Overholt argues that this successful economics-based foreign policy was accidently lost after the terrorist attack in September, 2001. Instead of focusing on economic reforms across the Middle East after 9/11, the U.S. focused on military engagement:
In 2001, the United States abandoned its successful economics-focused strategy. For the first time in modern history, all major foreign policy positions were held by defense specialists: General Colin Powell as secretary of state, Richard Armitage as his deputy, Donald Rumsfeld at defense and Condoleezza Rice as national security advisor, all led by a former defense secretary, Vice President Cheney.
As a result, in planning the Iraq war, there was no economic voice; any development expert knew that dismissing the entire ruling class would be catastrophic. Even after great revolutions like those of France and Russia, a country can only be run by the experienced bureaucracy. In Afghanistan, expenditures on economic development were pitiful and Rumsfeld insisted that economic development must be controlled by the military; the accumulated civilian expertise and success of half a century were contemptuously dismissed.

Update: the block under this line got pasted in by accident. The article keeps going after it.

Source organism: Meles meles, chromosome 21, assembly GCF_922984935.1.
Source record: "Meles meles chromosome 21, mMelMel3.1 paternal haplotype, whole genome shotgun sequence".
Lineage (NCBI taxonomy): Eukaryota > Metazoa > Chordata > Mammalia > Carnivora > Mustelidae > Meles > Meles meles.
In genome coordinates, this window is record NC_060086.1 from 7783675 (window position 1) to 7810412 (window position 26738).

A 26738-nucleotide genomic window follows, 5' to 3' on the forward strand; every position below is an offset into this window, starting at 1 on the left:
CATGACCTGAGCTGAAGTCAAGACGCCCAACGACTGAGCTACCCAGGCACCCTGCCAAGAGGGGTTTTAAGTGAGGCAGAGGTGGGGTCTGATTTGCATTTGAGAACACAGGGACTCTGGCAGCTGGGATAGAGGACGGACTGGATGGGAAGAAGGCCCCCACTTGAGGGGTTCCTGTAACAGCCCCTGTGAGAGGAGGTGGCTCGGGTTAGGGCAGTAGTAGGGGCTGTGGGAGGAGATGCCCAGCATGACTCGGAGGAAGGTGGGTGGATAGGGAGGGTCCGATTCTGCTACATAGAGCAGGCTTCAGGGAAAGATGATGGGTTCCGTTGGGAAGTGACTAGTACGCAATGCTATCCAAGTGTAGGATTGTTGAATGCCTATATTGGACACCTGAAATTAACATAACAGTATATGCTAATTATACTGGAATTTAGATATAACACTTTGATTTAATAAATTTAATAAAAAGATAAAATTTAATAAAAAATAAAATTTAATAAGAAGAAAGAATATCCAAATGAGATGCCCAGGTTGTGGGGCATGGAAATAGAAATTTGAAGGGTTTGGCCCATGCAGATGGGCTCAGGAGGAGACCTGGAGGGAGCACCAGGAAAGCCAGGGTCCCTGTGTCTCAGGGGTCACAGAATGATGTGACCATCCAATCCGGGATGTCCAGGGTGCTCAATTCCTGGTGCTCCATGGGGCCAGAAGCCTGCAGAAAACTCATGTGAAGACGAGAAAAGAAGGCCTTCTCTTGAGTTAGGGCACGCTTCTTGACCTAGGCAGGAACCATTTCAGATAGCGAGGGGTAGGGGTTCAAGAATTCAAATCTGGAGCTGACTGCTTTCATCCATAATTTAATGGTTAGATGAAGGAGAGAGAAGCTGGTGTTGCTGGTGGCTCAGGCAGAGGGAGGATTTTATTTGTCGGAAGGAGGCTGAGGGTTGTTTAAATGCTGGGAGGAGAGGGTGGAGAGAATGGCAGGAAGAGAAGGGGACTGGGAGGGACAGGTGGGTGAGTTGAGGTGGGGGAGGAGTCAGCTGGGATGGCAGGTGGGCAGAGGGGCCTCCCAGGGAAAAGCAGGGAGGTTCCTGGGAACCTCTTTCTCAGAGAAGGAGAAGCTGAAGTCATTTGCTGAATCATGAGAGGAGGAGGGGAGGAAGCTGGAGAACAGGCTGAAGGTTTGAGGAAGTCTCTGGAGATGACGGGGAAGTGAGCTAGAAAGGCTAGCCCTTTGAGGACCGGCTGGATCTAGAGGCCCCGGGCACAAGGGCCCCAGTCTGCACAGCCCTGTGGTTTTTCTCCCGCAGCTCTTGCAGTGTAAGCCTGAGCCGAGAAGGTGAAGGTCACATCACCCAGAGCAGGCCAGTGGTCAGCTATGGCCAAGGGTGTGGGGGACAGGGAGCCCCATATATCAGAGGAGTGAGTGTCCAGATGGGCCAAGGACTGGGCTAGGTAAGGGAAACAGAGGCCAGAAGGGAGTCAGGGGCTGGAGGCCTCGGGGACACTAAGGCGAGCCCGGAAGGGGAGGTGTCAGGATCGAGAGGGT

With its overwhelming military priority, the United States now has the most powerful military in world history. Because of its exceptional competence and devotion, Americans rightly hold the military in higher esteem than any other government institution. But this great military has lost every war it has fought since the change of strategy, and continues to lose.
I don’t find Overholt’s discussion of the role of international institutions like the World Bank and IMF compelling, but his discussion of problems with the TTP agreement are worth considering:
An equally important risk to U.S. leadership is the new global trading structure that the United States is promoting. The Trans-Pacific Partnership envisions a new era across the Pacific, and the Transatlantic Trade and Investment Partnership across the Atlantic. Omitted from these agreements is the world’s largest trading economy, China. Washington argues that China is not ready for the high standards of TPP, but this argument is belied by the inclusion of Vietnam and Japan. Vietnam lags China in every dimension addressed by TPP. Japan is much more closed to foreign trade and investment than China and has demonstrated none of the heroic willingness to adjust to higher standards that China showed when it joined WTO. Shanghai streets teem with Buicks, whereas American cars are rare in Tokyo.
U.S. politicians and the military seem to think it is a good idea to isolate China as a way of countering China’s growing economic and military might. But Overholt cautions: